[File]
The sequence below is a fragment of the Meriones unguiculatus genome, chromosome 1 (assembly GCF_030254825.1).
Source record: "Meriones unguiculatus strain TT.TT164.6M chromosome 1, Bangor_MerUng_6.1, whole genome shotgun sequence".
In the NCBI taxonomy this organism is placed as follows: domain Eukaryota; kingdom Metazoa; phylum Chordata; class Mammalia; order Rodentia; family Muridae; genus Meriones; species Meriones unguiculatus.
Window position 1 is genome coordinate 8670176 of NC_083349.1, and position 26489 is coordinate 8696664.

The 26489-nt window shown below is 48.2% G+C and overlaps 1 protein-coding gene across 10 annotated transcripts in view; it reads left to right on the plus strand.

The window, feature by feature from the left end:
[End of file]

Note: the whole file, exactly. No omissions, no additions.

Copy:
The sequence below is a fragment of the Meriones unguiculatus genome, chromosome 1 (assembly GCF_030254825.1).
Source record: "Meriones unguiculatus strain TT.TT164.6M chromosome 1, Bangor_MerUng_6.1, whole genome shotgun sequence".
In the NCBI taxonomy this organism is placed as follows: domain Eukaryota; kingdom Metazoa; phylum Chordata; class Mammalia; order Rodentia; family Muridae; genus Meriones; species Meriones unguiculatus.
Window position 1 is genome coordinate 8670176 of NC_083349.1, and position 26489 is coordinate 8696664.

The 26489-nt window shown below is 48.2% G+C and overlaps 1 protein-coding gene across 10 annotated transcripts in view; it reads left to right on the plus strand.

The window, feature by feature from the left end: